One of the best SNCOs I knew said, ‘the drill field is the one billet where you can be successful without displaying any real leadership qualities.’
Like all of us, I have quite a few boot camp stories, and don’t hate the ever-loving shit out of the DIs I had. For instance, if one was on fire, I’d cross the street to piss on him. But that’s just common courtesy.
Having said that, let’s get to a couple of examples of the finest leadership in the world.
SSgt BlueFalcon was our 4th DI. Being new, he was a bit clueless. He talked with a voice like a buzzer so everything he said sounded fucked up without having to yell, and he may have actually been a GySgt the month before we got him in phase 2 of our training.
I’m not kidding. This motherfucker showed up in phase 2 with all his gear marked in Gunny chevrons. Now, it’s totally possible that he just got a helluva deal off a retiree, or maybe found stuff in his size at a second-hand shop, but there were signs that something shady was going on, and that my SDI was babysitting the shit out of him. Honestly, for me to notice, it had to be painfully obvious.
So there we were one day with Gunny – I mean SSgt – Blue Falcon in charge of us. I hadn’t eaten lunch and there was a tray from the chow hall for me. I kept requesting permission to eat, and BlueFalcon kept saying no. So I kept asking, because (A) I wanted to eat, (B) fuck him, and (C) I wanted to eat. It got to the point that other recruits were telling me to stop. Apparently, my wanting lunch was getting annoying for the fed.
Eventually, we were forming up to get a class at the movie theater, and I still hadn’t eaten lunch, nor would I since dinner was right around the corner. While there I went to my SDI, who had his own to go tray from the chow hall, and asked him for permission to eat lunch as SSgt BlueFalcon stood behind me, glaring indifferently over my shoulder.
“You haven’t eaten?” he asked.
With an incredulous look at BlueFalcon, who honestly could not have given less of a crap, my SDI handed me his own food, which I took because (A) fuck him, (B) I wanted to eat, and (C) fuck him.
I took it outside, where another great act of leadership occurred.
Since dignity can be foregone for hunger I sat on the cement facing a brick wall to enjoy my lunch with a swarm of delicious sand fleas, but who should be out there but a male/female DI duo, talking about some such shit. I can’t recall the conversation, so I’ll fill in the blanks the best I can:
“Yeah,” he said, “so I started eating my Chef Boyardee raviolis with a K-Bar.”
“Hmm,” she said, listening intently, her blonde hair pulled.
“It’s a real time-saver, because now I don’t have to tactically acquire my weekly supply of plastic ware from mini PX like I used to.”
“I converted old tea bags into Maxi Pads,” she chimed in, not wanting to seem less thrifty than him, “and vice versa.”
“Hey you!” SSgt Charming said at me, “you better hurry up with that chow.”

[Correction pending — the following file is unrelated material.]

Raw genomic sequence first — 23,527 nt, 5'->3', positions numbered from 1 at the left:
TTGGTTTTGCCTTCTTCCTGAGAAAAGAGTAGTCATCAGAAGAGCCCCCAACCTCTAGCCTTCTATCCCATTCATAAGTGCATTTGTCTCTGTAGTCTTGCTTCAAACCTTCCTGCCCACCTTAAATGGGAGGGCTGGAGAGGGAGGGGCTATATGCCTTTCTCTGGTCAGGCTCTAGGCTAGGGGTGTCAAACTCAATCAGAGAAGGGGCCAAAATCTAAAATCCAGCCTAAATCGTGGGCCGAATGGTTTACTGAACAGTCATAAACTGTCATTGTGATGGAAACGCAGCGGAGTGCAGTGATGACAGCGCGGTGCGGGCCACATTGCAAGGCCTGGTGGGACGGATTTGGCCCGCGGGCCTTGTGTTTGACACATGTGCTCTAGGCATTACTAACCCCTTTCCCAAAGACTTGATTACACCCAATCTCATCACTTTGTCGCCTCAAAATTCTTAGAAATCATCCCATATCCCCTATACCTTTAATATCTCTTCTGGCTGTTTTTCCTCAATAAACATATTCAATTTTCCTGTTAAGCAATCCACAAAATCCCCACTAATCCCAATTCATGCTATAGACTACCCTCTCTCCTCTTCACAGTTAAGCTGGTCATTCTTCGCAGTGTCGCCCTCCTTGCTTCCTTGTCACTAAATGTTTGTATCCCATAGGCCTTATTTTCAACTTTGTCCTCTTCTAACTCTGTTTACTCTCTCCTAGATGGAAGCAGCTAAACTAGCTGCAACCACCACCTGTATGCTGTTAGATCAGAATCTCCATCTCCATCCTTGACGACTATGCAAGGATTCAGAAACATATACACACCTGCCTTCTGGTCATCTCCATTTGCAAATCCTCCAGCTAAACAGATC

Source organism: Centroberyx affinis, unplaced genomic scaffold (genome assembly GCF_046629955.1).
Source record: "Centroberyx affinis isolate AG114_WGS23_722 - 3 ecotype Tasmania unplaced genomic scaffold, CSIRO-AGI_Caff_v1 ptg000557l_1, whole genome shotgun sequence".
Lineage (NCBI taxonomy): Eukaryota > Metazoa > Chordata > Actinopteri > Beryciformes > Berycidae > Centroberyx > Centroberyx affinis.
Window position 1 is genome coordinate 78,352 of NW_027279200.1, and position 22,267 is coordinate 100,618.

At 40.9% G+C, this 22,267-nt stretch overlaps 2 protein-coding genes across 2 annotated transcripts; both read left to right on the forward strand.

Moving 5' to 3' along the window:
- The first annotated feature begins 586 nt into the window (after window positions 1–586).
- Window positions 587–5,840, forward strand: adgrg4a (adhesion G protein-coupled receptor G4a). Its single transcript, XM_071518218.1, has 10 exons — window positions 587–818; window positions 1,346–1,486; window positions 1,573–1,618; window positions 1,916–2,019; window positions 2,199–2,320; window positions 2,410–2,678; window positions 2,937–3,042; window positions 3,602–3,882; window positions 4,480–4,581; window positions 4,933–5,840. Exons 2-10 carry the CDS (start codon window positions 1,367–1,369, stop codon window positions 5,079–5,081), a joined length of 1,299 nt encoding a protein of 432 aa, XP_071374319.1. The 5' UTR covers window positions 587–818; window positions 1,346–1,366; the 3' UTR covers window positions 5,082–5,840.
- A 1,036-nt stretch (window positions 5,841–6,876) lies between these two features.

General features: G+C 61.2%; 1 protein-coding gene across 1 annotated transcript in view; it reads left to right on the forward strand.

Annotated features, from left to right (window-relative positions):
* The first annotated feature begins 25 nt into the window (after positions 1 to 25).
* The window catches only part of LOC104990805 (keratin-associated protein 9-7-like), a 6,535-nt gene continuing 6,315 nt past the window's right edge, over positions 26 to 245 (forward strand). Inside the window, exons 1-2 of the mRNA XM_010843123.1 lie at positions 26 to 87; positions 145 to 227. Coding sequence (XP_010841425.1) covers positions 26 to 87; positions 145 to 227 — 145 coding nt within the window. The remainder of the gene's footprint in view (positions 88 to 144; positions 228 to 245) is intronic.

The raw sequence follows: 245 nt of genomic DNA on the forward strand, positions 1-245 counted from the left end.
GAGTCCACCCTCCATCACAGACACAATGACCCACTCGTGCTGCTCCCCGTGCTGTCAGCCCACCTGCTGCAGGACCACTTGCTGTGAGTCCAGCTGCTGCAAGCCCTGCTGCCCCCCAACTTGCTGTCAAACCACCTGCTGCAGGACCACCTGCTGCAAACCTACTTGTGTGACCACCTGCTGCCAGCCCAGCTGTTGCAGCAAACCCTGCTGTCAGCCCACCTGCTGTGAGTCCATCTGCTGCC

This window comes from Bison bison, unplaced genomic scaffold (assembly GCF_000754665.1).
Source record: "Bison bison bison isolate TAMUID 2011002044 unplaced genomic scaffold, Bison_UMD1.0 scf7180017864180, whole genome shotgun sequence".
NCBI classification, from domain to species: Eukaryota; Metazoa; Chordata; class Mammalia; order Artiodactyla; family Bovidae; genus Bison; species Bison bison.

“Yes, sir!” I called.
“Did I ask you a question?” he demanded.
“No, sir,” I called, knowing full well that the answer to a question is yes, and the answer to a command is aye, because (A) we’re in the Navy, (B) fuck me, right?, and (C) we’re in the Navy.
“So what do you say?”
“I just asked you a question, now answer it!”
“That was a command!”
The aye-sir-yes-sir game can actually go on for an indefinite period of time, but SSgt Charming had his Snow White waiting, and since she didn’t seem to want to jump in on the action he cut it off.
“Okay,” SSgt Charming told me, “you have sixty seconds to finish that chow.”
I shoved what I could down, and was then told I was done, because, like a leader, he had a girl waiting, and it’s not like I couldn’t just eat anytime I wanted…..oh, wait.
The interaction of male and female DIs is actually really funny because they share this completely fucked up lifestyle, must be very lonely, and aren’t functioning in any normal capacity – even for a marine – bringing me to the final story of stellar leadership.
It was Liberty Sunday. We had 4 hours to eat food, talk to other recruits, and do whatever, so long as we were with a battle buddy.
At the PX I saw a young woman who I’d shipped out from MEPS with. We started talking and caught the attention of a male/female DI duo. From the corner of my eye he grunted something at her with a chin nod in our direction, and, wanting to impress him with her skills, she came striding in with her manly-march-walk.
“So what’s going on here,” she said, prompting that young lady and her battle buddy to scurry off.
“I was talking to Recruit MepsFriend.”
“So she’s your buddy.”
Off to the side I could hear Sgt ChuckleFarts giggling to himself with a staccato of shoulder raising.
“You two like smokin’ and jokin’ together.”
“She’s your MEPS buddy? The two of you hang out all the time.”
Just as recruits should have transitioned from calling the DIs by their rank instead of sir and ma’am, we should have also started engaging in normal human behavior like talking to people without reprisal or games. Had Sgt ImpressHim been an actual leader she would have either (A) done nothing, or (B) come over and said hello. If Recruit MepsFriend got scared and took a step toward escaping, she should have reined her back and excused herself, apologized for interrupting, and paid the young lady a compliment for what a fine marine she is going to be. Lastly, Sgt ImpressHim could have introduced herself to me, and said something crazy like, ‘it was a pleasure meeting you, PFC. Good luck with your career.’
But DIs don’t have to be leaders; they just have to be there: babysitting recruits poorly, making sure they get fed, stay moderately hygienic, and then get the hell out of there.